Cyprus is an island located in the eastern Mediterranean Sea. Neighbouring countries include Israel, Lebanon, Syria, Turkey and (to the west) Greece. It has a Mediterranean climate in coastal areas and a semi-arid climate in its capital (Nicosia), with long, sultry summers. Winters are mild, with temperatures ranging from 5ºC to 18ºC. Summers are hot, with temperatures hovering between 32ºC and 36ºC.
Cyprus is known as ‘the jewel of the Mediterranean’ owing to its sunny weather, beckoning sea and friendly people. Tourists are attracted by the country’s romantic coves, golden sands and scenic bays, as well as its verdant pine forests, snowy peaked mountains (perfect for skiing) and serene countryside, where trekking and cycling are popular pastimes. Cyprus is also home to magnificent exponents of ancient architecture; the town of Paphos boasts UNESCO World Heritage status, since it is home to an archaeological site built in the 4th century B.C. One of the most visited sites in Paphos is the tombs of the Kings, carved in solid rock and boasting intricate Doric pillars. Cyprus is also home to the oldest wine label in the world (Commandaria), said to have been enjoyed in abundance by no less than King Richard the Lionheart! If you visit Cyprus, don’t forget to order a plate of haloumi cheese – made from goat’s or sheep’s milk and famed for its creamy goodness.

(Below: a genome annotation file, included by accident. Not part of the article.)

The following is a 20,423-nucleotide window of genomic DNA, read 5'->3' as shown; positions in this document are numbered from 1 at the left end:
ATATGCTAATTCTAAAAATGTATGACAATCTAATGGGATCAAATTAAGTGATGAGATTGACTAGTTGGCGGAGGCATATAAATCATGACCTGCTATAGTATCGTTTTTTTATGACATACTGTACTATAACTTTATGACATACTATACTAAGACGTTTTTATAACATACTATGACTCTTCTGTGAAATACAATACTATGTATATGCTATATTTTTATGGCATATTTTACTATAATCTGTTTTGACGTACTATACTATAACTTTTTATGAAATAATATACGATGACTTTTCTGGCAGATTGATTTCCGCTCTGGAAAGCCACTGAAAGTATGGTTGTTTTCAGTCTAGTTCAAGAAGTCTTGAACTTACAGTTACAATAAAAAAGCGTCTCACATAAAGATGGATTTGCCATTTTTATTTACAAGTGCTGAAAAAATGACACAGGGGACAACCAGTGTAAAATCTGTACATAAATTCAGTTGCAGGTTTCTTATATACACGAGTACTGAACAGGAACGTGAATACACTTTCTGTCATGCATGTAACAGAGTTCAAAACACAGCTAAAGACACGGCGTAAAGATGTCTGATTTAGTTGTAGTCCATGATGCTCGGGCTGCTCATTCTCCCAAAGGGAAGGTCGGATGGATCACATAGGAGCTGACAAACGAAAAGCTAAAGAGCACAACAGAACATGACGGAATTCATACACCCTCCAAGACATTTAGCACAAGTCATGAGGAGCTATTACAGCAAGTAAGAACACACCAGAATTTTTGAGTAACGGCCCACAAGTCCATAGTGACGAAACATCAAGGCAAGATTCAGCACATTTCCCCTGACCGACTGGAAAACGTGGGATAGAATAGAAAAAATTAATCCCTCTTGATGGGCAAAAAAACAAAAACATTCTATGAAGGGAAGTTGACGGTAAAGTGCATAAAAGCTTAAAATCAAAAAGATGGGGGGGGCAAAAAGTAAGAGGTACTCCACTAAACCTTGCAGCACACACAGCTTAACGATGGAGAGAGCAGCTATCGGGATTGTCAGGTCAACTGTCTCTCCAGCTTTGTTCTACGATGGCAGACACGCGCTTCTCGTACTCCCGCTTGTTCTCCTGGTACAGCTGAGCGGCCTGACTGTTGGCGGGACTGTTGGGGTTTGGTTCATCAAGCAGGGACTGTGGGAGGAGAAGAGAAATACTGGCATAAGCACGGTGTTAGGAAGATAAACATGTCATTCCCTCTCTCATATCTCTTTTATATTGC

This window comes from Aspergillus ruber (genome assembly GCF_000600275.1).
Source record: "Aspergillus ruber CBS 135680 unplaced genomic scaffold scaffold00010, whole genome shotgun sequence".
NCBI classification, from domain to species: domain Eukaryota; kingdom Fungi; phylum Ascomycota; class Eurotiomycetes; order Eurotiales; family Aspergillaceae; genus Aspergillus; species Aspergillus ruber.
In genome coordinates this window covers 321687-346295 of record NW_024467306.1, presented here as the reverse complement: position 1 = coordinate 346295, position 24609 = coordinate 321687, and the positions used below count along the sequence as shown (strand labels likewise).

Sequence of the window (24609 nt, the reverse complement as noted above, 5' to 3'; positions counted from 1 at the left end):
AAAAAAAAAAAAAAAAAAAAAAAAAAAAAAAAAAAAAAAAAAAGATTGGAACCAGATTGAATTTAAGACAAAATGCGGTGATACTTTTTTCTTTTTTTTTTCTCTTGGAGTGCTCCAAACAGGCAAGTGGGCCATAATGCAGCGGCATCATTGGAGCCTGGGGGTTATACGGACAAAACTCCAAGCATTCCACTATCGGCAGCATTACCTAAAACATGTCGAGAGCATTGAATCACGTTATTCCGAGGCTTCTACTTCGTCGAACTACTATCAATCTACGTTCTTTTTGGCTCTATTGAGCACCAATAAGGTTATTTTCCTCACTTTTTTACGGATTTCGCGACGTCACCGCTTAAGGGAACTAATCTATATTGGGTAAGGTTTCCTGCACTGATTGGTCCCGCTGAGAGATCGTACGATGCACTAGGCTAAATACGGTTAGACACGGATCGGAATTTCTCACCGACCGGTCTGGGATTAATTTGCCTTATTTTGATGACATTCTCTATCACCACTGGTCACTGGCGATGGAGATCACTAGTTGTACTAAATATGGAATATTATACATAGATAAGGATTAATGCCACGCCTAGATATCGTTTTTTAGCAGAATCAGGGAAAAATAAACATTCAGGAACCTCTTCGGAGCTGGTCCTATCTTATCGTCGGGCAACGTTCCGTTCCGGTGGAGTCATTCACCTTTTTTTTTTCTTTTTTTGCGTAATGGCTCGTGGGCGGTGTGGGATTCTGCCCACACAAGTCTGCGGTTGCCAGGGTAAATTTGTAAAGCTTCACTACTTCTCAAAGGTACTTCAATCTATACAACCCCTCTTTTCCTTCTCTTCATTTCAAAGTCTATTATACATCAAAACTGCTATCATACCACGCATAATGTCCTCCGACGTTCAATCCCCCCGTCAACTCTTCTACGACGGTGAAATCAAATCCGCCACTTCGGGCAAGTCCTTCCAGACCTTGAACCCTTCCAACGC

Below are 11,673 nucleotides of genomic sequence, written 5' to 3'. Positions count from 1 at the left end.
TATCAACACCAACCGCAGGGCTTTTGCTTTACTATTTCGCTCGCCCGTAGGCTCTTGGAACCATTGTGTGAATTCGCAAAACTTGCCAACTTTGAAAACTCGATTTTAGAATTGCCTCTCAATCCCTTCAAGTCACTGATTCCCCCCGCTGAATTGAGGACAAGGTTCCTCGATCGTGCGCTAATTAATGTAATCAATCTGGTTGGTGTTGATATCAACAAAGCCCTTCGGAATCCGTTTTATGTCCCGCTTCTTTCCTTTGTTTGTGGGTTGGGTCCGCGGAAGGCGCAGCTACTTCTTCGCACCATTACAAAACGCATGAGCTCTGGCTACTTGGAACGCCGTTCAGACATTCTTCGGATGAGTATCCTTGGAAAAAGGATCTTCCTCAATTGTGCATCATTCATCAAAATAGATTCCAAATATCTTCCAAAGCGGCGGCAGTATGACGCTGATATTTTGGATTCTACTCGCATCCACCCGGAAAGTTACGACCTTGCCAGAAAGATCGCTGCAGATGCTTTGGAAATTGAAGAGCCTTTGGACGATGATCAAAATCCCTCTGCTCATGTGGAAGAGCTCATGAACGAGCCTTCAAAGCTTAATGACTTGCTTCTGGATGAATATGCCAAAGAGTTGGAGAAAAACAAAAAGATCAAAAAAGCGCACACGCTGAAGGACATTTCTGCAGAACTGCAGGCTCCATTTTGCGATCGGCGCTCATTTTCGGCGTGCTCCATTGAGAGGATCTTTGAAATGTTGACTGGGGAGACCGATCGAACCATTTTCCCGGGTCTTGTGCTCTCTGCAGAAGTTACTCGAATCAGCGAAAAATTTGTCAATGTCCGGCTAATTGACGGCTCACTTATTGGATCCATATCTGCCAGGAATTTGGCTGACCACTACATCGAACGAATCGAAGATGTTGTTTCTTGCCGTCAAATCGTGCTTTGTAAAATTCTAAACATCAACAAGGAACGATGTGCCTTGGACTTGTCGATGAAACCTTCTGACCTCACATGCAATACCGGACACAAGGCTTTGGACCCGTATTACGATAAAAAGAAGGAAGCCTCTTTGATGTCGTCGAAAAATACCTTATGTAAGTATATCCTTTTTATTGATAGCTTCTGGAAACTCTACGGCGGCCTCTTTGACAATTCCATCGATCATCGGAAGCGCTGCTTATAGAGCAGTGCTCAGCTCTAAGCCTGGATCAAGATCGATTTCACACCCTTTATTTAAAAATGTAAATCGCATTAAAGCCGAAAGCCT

Cyprus has been inhabited for over 7,000 years. The Greek Achaeans colonised the island between 2000 B.C. and 1000 B.C., bringing the Greek city state political structure with them. Other cultures bore an influence on Cyprus, including the Phoenicians, who founded a colony in Kition. Many other empires left their mark on this island, including the Assyrians, Egyptians and Persians. The latter were particularly intent on keeping their domination over the Cypriots, fighting alongside the Spartans against Pericles and his army to retain control. Alexander the Great liberated Cyprus from Persian rule, but only briefly. Cyprus eventually became part of the Byzantine Empire, though the island was taken by the crusaders in the late 12th century. The Ottoman Turks took Cyprus in 1571, and in 1878, the British took the island as their own. Modern developments include conflicts between Green and Turkish communities in Cyprus and to this day, the country is in talks regarding a possible partition.
The flora of fauna is as rich as it is in other Mediterranean countries. Some of its most famous trees include the oak tree (lania), Mediterranean cypress (nisou) and olive tree (aglisides). Wild mushrooms also abound; Cypriots are keen collectors of a wide array of mushrooms, including the saffron milk cap, milk-white Russula, and giant fennel mushroom. Cyprus is home to a wide range of fauna as well – around 30 mammal species, 370 bird species and various fish and reptiles. Endemic animals include the moufflon (similar to a ram in appearance and considered the biggest mammal on the island), the asio otus owl, and the loggerhead sea turtle. One animal in danger of extinction is the Griffon vulture, once found in abundance on the island.
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